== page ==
Mix the yeast in with pine sap and let it fossilize into amber in a million years - give or take a hundred thousand or so - and it will keep a couple of million more.

I believe a starter would still be necessary.

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Offline ynotbrusum

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Re: yeast bummer
« Reply #26 on: May 30, 2012, 07:42:37 PM »
I just store in ziplock bags.  Use it within a month and you will have no problems pitching directly.  Longer than that and a starter is necessary.  After 3-4 months consider tossing it (you really should brew frequently enough to use it up in that time or just get new yeast).
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Offline Alewyfe

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Re: yeast bummer
« Reply #27 on: May 30, 2012, 09:38:23 PM »
Yes, you can mix it with 10-20% glycerol (final concentration) and freeze it solid, but in my experiments it still degrades over time (years) and freezing will kill some no matter what you do.  A better solution is to add enough glycerol to depress the freezing point below the level of your freezer (about 0F) so that the mixture doesn't freeze solid, preventing die off.  But unless you have a cheap supply of glycerol on hand, adding enough to make it 50% glycerol get expensive fast, especially if you are doing slurries as opposed to the 1.5 ml tubes I use.

Really the best solution for most people is to keep it under distilled water, as cold as possible but not frozen, and then make a starter when you're ready.

This assumes you don't want to play with agar, and you really insist on ranching vs. buying yeast.

Tom, I have a neighbor who is a retired biologist who has offered my a very large container of glycerin. He apparently used it for preserving bugs and stuff. Tell me, please, exactly how to use it for freezing yeast samples.
I trust with an amply and free supply, I can freeze fairly large samples which would help speed up the stepping up process.
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Offline tschmidlin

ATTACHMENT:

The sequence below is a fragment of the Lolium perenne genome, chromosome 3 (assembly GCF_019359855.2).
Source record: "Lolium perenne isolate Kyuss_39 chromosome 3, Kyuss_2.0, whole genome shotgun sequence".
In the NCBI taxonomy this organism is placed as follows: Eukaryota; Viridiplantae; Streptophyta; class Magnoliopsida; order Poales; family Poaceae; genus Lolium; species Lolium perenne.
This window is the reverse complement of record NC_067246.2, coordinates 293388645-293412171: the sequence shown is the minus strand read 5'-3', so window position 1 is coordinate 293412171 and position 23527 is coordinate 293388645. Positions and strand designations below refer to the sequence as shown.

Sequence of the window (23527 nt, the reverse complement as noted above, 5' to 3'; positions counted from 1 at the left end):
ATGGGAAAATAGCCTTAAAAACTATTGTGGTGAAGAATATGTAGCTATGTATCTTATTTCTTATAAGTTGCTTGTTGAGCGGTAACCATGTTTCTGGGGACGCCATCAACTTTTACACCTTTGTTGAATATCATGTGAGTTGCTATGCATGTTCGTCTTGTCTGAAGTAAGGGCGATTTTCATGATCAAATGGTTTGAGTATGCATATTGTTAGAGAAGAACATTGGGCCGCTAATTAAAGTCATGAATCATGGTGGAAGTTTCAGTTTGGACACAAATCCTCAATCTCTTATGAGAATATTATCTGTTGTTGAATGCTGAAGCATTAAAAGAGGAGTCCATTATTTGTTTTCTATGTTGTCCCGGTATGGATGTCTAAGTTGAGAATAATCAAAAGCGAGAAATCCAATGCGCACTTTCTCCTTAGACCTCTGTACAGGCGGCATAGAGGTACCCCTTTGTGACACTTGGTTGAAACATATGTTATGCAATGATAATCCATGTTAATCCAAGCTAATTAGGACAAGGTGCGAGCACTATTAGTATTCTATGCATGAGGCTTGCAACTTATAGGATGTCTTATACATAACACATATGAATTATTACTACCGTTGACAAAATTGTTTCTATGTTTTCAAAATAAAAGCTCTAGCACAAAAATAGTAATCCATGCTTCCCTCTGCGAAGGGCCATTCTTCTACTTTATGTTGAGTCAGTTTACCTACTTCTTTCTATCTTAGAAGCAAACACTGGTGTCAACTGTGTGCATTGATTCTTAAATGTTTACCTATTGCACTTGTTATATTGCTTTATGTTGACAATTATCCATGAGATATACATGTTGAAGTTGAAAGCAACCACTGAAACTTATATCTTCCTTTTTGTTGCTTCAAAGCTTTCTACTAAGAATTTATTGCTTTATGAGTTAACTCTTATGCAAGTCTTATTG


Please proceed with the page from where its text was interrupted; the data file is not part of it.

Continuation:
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Re: yeast bummer
« Reply #28 on: June 03, 2012, 11:08:56 PM »

Tom, I have a neighbor who is a retired biologist who has offered my a very large container of glycerin. He apparently used it for preserving bugs and stuff. Tell me, please, exactly how to use it for freezing yeast samples.
I trust with an amply and free supply, I can freeze fairly large samples which would help speed up the stepping up process.
Oops, sorry i missed this.  It's really easy.  All you need to do is first, determine the concentration of glycerol you have.  It will say it on the bottle, and it's probably 100%. 

If you plan to freeze it solid (10-20% glycerol), the next thing you want to do is chill your yeast sample for 3 days or so.  This will maximize trehalose in the cells, which serves as further cryoprotection.  It is not strictly necessary, but it should help more cells survive freezing.  You also want to chill your glycerol, because within a few minutes of warming up the yeast will lose the trehalose.  Mix the glycerol with the yeast sample (keeping it all chilled) and stick it in the freezer.  The slower it freezes the better.  To figure out how much glycerol to add, use 25% of the volume of the yeast sample - so for 20 mls, you'd use 5 mls of 100% glycerol, this will give you 25 mls at 20% glycerol.  It's that easy.  I don't recommend mixing them and then leaving it in the fridge for a few days, because healthy yeast can use the glycerol as a carbon source and will break it down.  Slower at cold temps obviously, but it might still be a problem (I haven't tested it).

If you are mixing it to get 50% glycerol final, then don't worry about chilling anything, the sample won't freeze anyway so the trehalose isn't important.  Just mix the sample 50/50 with 100% glycerol you'll end up with a sample at 50% glycerol concentration.

I wouldn't go with large volumes, you'd be better off making starters from small samples because glycerol can affect the mouthfeel of the final beer.  Doing 30 ml samples or so should be fine though.

I think the other thing to worry about is the sanitization of the glycerol.  I don't know what it had previously been used for, but you could just end up contaminating your yeast.  If you have a way to sterile filter it that would be good.  We've never autoclaved it so I don't know what that would do, but I imagine it would darken and chemically change it somewhat, so sterile filtering is preferred.
Tom Schmidlin

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Re: yeast bummer
« Reply #29 on: June 04, 2012, 05:49:50 AM »
If you want to store it longer, rinse it with distilled and water and store it with distilled water.

I thought it was recommended to use (sterile) tap water to reduce the osmotic pressure differential. Thoughts?